Over at the Cato at Liberty blog, Ilya Shapiro reports on an effort to rein in the EPA’s abuse of property rights under the Clean Water Act. PLF has long been involved in the fight against the abuse of the Clean Water Act. Most recently, we challenged the Army Corps of Engineers’ bizarre assertion that a dry arroyo in the New Mexico desert is a “water of the United States.” We’ve also litigated two cases challenging federal bureaucrats’ use of the Clean Water Act to abuse property owner all the way to the Supreme Court: Sackett and Rapanos.
According to Ilya’s post, this proposal may protect property owners by more clearly defining “navigable waters,” the term used to identify the waters subject to the Clean Water Act.
[The proposal n]arrows the definition of “navigable waters” to waters that are “navigable-in-fact” or “permanent, standing, or continuously flowing bodies of water … that are connected to waters that are navigable-in-fact,” with explicit exclusions for such things as rainfall drainage channels and wetlands without a continuous connection to “waters of the United States”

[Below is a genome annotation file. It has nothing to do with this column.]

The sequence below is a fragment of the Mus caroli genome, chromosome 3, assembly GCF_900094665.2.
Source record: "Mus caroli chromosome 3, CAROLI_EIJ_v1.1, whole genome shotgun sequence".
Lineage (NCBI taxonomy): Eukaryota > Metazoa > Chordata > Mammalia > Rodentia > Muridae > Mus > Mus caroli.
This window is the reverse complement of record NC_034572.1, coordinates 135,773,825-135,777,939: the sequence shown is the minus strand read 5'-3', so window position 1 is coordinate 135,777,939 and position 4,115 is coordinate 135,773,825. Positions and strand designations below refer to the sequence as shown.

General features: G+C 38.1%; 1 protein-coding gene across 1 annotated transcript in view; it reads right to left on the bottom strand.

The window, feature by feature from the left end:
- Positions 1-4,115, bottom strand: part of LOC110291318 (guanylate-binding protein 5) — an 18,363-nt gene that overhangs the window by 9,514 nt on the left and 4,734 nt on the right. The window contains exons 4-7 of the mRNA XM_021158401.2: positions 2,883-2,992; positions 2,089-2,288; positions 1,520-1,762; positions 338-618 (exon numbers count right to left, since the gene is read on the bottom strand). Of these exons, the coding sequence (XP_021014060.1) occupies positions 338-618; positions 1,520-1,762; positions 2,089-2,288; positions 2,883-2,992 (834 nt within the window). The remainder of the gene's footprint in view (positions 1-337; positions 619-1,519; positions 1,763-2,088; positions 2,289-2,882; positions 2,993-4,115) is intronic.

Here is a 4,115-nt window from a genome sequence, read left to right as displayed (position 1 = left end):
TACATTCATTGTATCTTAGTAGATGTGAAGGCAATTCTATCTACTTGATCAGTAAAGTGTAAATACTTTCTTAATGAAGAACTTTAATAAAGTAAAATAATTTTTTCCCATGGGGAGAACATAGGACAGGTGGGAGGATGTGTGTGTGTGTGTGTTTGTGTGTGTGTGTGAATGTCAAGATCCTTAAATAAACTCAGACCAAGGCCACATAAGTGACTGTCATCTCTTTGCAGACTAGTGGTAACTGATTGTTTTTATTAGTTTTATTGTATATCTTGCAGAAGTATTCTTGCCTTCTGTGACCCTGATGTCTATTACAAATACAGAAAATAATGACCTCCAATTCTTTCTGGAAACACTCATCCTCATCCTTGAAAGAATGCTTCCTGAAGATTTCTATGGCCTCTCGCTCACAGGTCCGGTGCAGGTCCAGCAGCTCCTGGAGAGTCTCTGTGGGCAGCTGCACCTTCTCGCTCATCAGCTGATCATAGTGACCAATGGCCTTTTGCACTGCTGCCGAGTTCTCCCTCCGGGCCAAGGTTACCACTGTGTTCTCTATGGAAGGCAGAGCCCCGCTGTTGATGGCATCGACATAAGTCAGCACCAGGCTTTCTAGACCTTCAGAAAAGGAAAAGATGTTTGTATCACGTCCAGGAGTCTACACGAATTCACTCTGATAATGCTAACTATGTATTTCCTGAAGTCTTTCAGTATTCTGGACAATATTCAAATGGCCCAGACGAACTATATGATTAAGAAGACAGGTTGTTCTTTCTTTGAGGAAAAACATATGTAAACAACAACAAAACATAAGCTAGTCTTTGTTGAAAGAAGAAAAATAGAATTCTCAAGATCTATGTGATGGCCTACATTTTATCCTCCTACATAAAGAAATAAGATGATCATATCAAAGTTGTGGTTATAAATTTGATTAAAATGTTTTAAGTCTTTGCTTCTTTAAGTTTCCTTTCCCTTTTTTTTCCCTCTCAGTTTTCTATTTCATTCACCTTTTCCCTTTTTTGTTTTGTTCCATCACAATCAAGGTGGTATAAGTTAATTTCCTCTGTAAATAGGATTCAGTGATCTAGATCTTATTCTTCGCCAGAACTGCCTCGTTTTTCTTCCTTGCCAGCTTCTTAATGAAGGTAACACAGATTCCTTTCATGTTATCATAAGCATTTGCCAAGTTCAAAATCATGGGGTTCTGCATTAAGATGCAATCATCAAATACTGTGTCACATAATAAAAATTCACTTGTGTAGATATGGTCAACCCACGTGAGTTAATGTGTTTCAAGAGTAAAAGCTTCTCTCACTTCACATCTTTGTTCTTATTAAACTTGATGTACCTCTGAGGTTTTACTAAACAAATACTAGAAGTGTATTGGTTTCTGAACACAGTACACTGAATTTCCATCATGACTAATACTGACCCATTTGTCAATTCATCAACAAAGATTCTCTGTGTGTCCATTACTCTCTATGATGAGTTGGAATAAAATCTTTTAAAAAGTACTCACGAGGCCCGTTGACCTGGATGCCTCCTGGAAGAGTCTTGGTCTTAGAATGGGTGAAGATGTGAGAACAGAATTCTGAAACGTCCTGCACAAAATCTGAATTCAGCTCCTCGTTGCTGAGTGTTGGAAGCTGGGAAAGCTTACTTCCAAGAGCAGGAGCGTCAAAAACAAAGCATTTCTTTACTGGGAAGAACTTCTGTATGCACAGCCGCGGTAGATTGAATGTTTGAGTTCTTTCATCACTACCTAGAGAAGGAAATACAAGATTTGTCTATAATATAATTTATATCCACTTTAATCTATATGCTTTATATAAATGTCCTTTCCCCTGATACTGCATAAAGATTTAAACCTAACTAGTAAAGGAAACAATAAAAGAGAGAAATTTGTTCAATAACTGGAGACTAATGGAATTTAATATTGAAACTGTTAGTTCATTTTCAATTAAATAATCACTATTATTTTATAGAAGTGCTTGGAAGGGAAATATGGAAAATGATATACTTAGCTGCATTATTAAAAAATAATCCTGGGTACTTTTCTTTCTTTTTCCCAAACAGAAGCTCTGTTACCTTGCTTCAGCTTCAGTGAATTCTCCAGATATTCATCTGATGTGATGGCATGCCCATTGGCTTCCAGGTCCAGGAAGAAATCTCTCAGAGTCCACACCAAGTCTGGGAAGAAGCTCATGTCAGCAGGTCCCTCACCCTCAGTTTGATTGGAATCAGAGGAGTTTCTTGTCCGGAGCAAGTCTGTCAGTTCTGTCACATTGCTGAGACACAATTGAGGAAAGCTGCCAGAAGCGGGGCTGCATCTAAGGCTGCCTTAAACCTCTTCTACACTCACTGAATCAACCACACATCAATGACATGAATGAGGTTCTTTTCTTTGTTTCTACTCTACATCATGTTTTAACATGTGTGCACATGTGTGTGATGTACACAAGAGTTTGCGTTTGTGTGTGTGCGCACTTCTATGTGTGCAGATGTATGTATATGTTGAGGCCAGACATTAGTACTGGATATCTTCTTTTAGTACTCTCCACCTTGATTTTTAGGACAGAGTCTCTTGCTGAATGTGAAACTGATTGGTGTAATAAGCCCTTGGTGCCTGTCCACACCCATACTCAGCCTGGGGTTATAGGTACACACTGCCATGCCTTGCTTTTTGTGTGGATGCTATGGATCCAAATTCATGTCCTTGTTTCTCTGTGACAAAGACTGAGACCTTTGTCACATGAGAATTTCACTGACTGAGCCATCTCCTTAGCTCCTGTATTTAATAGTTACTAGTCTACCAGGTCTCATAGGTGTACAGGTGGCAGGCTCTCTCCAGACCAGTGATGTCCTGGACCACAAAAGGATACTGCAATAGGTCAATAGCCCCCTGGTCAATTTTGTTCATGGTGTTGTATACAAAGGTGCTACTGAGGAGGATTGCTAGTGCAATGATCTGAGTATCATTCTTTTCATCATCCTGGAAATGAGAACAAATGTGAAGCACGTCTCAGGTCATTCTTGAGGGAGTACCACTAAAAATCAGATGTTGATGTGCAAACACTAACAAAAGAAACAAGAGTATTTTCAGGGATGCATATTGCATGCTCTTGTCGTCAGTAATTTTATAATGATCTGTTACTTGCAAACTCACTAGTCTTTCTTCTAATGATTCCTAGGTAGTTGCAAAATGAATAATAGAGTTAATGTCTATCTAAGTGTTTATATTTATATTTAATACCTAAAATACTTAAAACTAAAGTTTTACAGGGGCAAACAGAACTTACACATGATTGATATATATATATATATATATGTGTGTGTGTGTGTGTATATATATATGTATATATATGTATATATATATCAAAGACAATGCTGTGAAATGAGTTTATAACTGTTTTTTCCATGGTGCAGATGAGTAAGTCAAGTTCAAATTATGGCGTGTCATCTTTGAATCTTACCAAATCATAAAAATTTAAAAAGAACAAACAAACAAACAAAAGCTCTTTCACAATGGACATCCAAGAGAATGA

This might clear up some of the confusion left by the fractured decision in Rapanos, a somewhat rare 4-1-4 decision, with no opinion commanding a majority of the justices. It would reject the “substantial nexus” test adopted in Justice Kennedy’s concurrence. And it would provide more protection than the plurality’s opinion by making clear that the Clean Water Act’s use of the phrase “navigable waters” requires that the regulated waters actually be navigable or connect to waters that are.
Perhaps Congress is heeding Justice Alito’s call, in Sackett, to provide the clarity necessary to protect property owners:
Real relief requires Congress to do what it should have done in the first place: provide a reasonably clear rule regarding the reach of the Clean Water Act. When Congress passed the Clean Water Act in 1972, it provided that the Act covers “the waters of the United States.” But Congress did not define what it meant by “the waters of the United States”; the phrase was not a term of art with a known meaning; and the words themselves are hopelessly indeterminate. Unsurprisingly, the EPA and the Army Corps of Engineers interpreted the phrase as an essentially limitless grant of authority. We rejected that boundless view, but the precise reach of the Act remains unclear. For 40 years, Congress has done nothing to resolve this critical ambiguity, and the EPA has not seen fit to promulgate a rule providing a clear and sufficiently limited definition of the phrase. Instead, the agency has relied on informal guidance. But far from providing clarity and predictability, the agency’s latest informal guidance advises property owners that many jurisdictional determinations concerning wetlands can only be made on a case-by-case basis by EPA field staff. (citations omitted)